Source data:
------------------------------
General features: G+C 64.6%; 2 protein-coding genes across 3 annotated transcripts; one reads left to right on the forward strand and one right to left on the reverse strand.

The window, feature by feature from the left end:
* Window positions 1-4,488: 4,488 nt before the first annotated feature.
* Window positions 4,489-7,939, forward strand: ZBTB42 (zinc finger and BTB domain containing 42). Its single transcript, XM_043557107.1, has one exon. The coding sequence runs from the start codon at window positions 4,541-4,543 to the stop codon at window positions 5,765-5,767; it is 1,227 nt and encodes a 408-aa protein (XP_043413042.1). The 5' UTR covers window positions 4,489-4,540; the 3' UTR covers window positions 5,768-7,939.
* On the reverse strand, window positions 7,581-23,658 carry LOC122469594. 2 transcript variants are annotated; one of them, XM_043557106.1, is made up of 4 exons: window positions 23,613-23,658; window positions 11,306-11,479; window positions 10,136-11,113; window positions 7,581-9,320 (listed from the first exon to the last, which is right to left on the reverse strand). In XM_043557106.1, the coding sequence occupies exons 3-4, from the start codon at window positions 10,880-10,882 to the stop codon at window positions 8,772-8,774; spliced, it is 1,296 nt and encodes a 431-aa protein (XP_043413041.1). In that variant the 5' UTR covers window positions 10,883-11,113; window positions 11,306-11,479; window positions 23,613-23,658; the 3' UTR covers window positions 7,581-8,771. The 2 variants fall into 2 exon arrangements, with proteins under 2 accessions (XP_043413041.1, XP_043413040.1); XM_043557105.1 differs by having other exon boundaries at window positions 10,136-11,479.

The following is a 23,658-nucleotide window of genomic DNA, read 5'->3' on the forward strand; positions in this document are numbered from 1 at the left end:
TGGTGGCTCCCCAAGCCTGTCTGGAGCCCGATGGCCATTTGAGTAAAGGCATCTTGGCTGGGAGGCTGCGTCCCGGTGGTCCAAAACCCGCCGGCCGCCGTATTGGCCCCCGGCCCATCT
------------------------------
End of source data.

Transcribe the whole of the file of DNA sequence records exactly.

General features: G+C 64.6%; 2 protein-coding genes across 3 annotated transcripts; one reads left to right on the forward strand and one right to left on the reverse strand.

The window, feature by feature from the left end:
* Window positions 1-4,488: 4,488 nt before the first annotated feature.
* Window positions 4,489-7,939, forward strand: ZBTB42 (zinc finger and BTB domain containing 42). Its single transcript, XM_043557107.1, has one exon. The coding sequence runs from the start codon at window positions 4,541-4,543 to the stop codon at window positions 5,765-5,767; it is 1,227 nt and encodes a 408-aa protein (XP_043413042.1). The 5' UTR covers window positions 4,489-4,540; the 3' UTR covers window positions 5,768-7,939.
* On the reverse strand, window positions 7,581-23,658 carry LOC122469594. 2 transcript variants are annotated; one of them, XM_043557106.1, is made up of 4 exons: window positions 23,613-23,658; window positions 11,306-11,479; window positions 10,136-11,113; window positions 7,581-9,320 (listed from the first exon to the last, which is right to left on the reverse strand). In XM_043557106.1, the coding sequence occupies exons 3-4, from the start codon at window positions 10,880-10,882 to the stop codon at window positions 8,772-8,774; spliced, it is 1,296 nt and encodes a 431-aa protein (XP_043413041.1). In that variant the 5' UTR covers window positions 10,883-11,113; window positions 11,306-11,479; window positions 23,613-23,658; the 3' UTR covers window positions 7,581-8,771. The 2 variants fall into 2 exon arrangements, with proteins under 2 accessions (XP_043413041.1, XP_043413040.1); XM_043557105.1 differs by having other exon boundaries at window positions 10,136-11,479.

The following is a 23,658-nucleotide window of genomic DNA, read 5'->3' on the forward strand; positions in this document are numbered from 1 at the left end:
TGGTGGCTCCCCAAGCCTGTCTGGAGCCCGATGGCCATTTGAGTAAAGGCATCTTGGCTGGGAGGCTGCGTCCCGGTGGTCCAAAACCCGCCGGCCGCCGTATTGGCCCCCGGCCCATCT